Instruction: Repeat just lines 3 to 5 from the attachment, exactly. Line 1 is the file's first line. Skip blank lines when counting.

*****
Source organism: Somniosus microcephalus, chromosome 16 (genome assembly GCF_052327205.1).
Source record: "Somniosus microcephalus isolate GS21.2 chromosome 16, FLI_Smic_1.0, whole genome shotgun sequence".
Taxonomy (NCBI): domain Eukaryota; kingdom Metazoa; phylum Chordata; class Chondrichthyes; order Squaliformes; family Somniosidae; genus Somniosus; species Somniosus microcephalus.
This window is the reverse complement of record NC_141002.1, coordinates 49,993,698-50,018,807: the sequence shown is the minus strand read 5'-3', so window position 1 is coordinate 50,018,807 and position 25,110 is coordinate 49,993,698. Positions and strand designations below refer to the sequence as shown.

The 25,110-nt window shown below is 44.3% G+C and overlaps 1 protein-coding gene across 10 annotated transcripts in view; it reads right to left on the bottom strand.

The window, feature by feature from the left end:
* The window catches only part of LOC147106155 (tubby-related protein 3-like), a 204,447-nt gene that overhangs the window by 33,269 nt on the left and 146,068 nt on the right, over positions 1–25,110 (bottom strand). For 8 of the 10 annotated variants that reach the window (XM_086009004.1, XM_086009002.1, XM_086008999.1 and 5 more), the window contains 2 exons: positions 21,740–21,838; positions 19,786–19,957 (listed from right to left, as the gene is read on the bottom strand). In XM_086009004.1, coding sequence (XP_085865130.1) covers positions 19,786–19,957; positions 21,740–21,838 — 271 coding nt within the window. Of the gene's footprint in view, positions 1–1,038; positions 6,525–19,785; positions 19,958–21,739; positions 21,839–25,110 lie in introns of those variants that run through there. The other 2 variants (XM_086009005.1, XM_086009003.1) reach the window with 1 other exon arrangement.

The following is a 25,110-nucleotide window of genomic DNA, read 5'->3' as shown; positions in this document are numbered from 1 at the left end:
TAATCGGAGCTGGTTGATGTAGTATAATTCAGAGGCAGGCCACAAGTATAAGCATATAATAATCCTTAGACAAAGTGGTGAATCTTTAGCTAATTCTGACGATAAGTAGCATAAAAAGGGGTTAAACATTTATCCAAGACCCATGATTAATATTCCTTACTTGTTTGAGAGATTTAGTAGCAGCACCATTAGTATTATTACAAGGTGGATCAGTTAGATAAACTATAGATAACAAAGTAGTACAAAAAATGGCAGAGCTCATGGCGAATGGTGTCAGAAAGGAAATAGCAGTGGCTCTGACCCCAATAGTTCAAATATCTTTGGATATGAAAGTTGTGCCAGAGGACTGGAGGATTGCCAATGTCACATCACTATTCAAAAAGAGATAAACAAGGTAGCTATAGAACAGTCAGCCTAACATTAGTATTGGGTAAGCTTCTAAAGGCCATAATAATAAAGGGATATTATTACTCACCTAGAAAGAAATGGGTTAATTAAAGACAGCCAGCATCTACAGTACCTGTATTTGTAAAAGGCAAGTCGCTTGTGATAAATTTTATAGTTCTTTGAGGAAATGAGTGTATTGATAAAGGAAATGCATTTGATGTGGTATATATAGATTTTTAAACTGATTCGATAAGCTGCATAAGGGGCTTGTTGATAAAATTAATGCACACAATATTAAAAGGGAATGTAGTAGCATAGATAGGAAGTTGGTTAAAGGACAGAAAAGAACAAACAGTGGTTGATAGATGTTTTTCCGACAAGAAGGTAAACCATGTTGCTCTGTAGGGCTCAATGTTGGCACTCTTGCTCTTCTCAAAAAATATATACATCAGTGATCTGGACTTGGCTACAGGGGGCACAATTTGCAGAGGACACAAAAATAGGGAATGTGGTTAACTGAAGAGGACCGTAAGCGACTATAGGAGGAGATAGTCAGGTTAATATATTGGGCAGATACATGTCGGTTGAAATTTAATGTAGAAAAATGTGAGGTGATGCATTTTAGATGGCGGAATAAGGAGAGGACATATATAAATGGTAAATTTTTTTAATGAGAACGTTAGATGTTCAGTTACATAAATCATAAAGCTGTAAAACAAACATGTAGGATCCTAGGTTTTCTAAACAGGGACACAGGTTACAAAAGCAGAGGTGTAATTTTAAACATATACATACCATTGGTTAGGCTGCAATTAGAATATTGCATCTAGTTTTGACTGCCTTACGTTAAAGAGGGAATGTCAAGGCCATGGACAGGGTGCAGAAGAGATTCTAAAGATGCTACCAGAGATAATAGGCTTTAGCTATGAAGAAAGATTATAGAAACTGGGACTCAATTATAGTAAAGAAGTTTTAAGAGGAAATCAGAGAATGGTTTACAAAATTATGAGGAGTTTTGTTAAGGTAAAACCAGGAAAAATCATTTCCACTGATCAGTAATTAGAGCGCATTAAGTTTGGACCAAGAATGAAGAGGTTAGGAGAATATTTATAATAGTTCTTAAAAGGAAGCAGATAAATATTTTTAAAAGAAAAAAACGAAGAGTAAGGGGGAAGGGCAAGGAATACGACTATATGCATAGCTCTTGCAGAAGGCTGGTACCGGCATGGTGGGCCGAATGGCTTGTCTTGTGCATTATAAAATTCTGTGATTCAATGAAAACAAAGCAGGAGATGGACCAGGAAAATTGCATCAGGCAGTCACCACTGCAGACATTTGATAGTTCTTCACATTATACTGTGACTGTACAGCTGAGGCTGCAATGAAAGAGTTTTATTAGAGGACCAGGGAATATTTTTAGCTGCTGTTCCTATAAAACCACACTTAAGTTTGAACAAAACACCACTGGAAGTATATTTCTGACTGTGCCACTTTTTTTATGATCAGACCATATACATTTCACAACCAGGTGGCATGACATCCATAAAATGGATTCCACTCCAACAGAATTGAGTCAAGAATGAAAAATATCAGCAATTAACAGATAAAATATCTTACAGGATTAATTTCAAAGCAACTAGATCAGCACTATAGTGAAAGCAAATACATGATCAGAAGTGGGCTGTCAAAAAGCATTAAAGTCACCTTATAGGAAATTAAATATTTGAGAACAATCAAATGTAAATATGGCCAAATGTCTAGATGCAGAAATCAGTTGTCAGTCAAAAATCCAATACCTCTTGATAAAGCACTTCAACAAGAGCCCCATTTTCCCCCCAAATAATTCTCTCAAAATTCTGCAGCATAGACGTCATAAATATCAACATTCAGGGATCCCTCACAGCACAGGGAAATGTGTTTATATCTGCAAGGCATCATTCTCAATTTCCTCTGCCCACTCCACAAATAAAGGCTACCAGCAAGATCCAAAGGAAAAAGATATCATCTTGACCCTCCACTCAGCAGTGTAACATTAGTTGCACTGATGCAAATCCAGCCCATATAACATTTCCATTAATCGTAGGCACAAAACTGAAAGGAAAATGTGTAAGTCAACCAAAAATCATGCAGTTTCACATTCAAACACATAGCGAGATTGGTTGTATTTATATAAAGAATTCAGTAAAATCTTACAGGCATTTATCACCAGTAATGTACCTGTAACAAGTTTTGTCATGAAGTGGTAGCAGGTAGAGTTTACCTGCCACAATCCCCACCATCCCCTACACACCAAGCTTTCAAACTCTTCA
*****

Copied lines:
Taxonomy (NCBI): domain Eukaryota; kingdom Metazoa; phylum Chordata; class Chondrichthyes; order Squaliformes; family Somniosidae; genus Somniosus; species Somniosus microcephalus.
This window is the reverse complement of record NC_141002.1, coordinates 49,993,698-50,018,807: the sequence shown is the minus strand read 5'-3', so window position 1 is coordinate 50,018,807 and position 25,110 is coordinate 49,993,698. Positions and strand designations below refer to the sequence as shown.

The 25,110-nt window shown below is 44.3% G+C and overlaps 1 protein-coding gene across 10 annotated transcripts in view; it reads right to left on the bottom strand.